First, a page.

The 2016 NFL season just ended in spectacular fashion. The greatest Super Bowl ever took place a few weeks ago. A team hoisted the Lombardi Trophy (The New England Patriots, if you haven’t heard), but it wasn’t the Detroit Lions. It has never been the Detroit Lions. 2017 marks 60 years since the last time the Lions won a championship. This occurred in 1957, 10 years before the Super Bowl came into existence. Since that date, the Lions have given us thrilling comebacks, long-lived kickers, and electrifying once-in-a-generation talents. But along with that, they have given fans of the Honolulu Blue years of blown leads, boneheaded decisions, and generally putrid mediocrity.
Despite everything, we crowd around our televisions to watch, hoping against hope that something will change. I interviewed several of my friends and relatives who are Lions fans, old and young, to see what we love about the Lions, warts and all. Here is the history of the Detroit Lions as told be their fans.
As is usually the case with sports fandom, most people I talked to have been Lions fans since birth.
“I’m 27 years old, and I don’t remember not being a fan,” Kyle Fooshay tells me. The same is true for Ryan Aldridge, 23, Marshall Scheldt, 23, and my uncle Tim Wetherill, 62, who has been watching since the early 1960s. The lone exception is Mike Fitzpatrick, 41.
“When I was a kid, I was a Chicago Bears fan,” he reveals. “When I got to be a young adult I started watching the Lions. I’ve been watching the Lions since probably Barry Sanders’ 2000 yard rushing year .”
Everyone has a different story of when they realized the Lions, who haven’t won a playoff game since 1991, were a team with continual struggles. Wetherill recalls seeing the difference between the Lions and the powerhouses of those early NFL days. That was back when the league was smaller and top heavy.
“A couple years after drafting Joey Harrington,” is Scheldt’s answer, recalling the Oregon quarterback taken 3rd in the 2002 draft who never the guided the Lions to a better record than 6-10.
Of course a subject that must be addressed is the infamous 2008 season, when the Lions became the first and only team to go 0-16. “They just didn’t have the talent,” Wetherill muses. “They had guys on their last legs, they had guys they drafted who weren’t good.” As the seasons crept along, optimism was still there, at least in small amounts.
“You always think they’re going to win one,” Aldridge told me. And a play that comes up so often is the Dan Orlovsky safety against the Minnesota Vikings on October 12 of that year. I highly encourage you to rewatch the linked video to refresh your memory of that moment. Awful, right? The worst part of that play (besides the absolute pity in the voices of the announcers) is that the Lions ended up losing that game by 2, 10-12. That comical display of ineptness cost the Lions what might have been their best shot at a win that year. Fans still wrung what happiness they could from the season though. Fitzpatrick tells me he and his friends had a tailgate the final week of that season to celebrate the historic accomplishment.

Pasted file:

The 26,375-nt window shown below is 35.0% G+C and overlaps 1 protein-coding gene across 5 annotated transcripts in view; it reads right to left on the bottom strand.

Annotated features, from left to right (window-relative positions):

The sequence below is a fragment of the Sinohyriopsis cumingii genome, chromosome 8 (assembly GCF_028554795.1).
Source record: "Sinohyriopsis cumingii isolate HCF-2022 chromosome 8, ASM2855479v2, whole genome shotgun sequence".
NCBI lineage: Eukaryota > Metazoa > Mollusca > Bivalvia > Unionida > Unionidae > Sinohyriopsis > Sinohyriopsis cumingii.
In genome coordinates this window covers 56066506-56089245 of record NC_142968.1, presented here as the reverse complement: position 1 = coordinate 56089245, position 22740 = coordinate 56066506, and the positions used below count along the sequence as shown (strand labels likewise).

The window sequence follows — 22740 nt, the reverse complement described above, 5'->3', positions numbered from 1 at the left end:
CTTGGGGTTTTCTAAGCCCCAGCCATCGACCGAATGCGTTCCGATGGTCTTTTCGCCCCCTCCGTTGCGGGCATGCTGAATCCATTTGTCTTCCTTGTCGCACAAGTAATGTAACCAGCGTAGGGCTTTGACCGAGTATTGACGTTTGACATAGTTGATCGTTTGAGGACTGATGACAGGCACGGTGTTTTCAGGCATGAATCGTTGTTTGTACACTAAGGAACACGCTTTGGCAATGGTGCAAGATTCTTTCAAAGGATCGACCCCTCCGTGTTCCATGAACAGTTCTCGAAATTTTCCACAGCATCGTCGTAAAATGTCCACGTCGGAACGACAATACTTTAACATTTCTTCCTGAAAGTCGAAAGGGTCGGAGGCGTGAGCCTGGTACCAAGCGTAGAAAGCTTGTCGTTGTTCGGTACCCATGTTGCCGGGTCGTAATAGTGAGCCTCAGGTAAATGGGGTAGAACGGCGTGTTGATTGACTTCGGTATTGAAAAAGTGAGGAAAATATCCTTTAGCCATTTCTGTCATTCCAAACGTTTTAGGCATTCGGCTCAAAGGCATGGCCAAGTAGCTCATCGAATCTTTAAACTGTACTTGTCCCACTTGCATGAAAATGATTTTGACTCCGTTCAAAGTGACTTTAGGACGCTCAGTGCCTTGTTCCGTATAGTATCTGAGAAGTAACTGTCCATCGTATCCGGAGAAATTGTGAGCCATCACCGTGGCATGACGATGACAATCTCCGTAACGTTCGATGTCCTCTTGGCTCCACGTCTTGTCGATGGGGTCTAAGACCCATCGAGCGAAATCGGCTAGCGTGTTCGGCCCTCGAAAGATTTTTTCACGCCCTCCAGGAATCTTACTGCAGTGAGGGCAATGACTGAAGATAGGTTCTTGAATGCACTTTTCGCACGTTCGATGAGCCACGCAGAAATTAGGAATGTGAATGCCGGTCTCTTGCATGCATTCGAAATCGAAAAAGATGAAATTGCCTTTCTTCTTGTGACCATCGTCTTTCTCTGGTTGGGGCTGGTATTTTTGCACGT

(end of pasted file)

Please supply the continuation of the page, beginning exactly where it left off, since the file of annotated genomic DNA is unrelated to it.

Through all the misery and loss, happy memories and hope still endure. Fooshay and Fitzpatrick both have sons who have inherited Lions fandom just as the team has started to claw towards respectability. And even those who don’t have children shared their optimism and happy memories gladly.
“It was my son’s second birthday, it was last year [the 2015 season]…when they finally beat Green Bay in Lambeau,” Fooshay remembers. For Scheldt it was this year’s come-from-behind victory against the Eagles, the first Lions game he attended at Ford Field. Aldridge recalls watching the Lions beat the Bears on Monday Night Football in 2011. Fitzpatrick counts his times watching Barry Sanders with his best friend Markus as his happiest in Lions fandom, and Wetherill remembers attending games at the Silver Dome while Queen’s “Another One Bites The Dust” blared over the speakers.
With the draft coming up, hope springs eternal. Everyone I spoke to agreed that defense was the top priority, unless a can’t miss player dropped farther than expected. College superstars Dalvin Cook of Florida State and Michigan’s very own Jabrill Peppers are both names that came up. And in a sign of the crazy, optimistic hope that we all have about this team, every person I talked to besides Fitzpatrick said they believe the Lions will make a Super Bowl in their lifetime, and even Fitzpatrick acknowledged he’d be overjoyed if they did.
That hope, despite years of evidence to the contrary, is how it goes when we talk about our team; the team that most of us grew up with, the team that we’re on this wild journey with. At the end of every season, there’s a comment sentiment, spoken in hope or in resignation, depending on the day, mood, and person. The feeling behind it changes, but the words seldom do: “there’s always next year.”
All statistics, box scores, dates, etc. sourced from Pro Football Reference.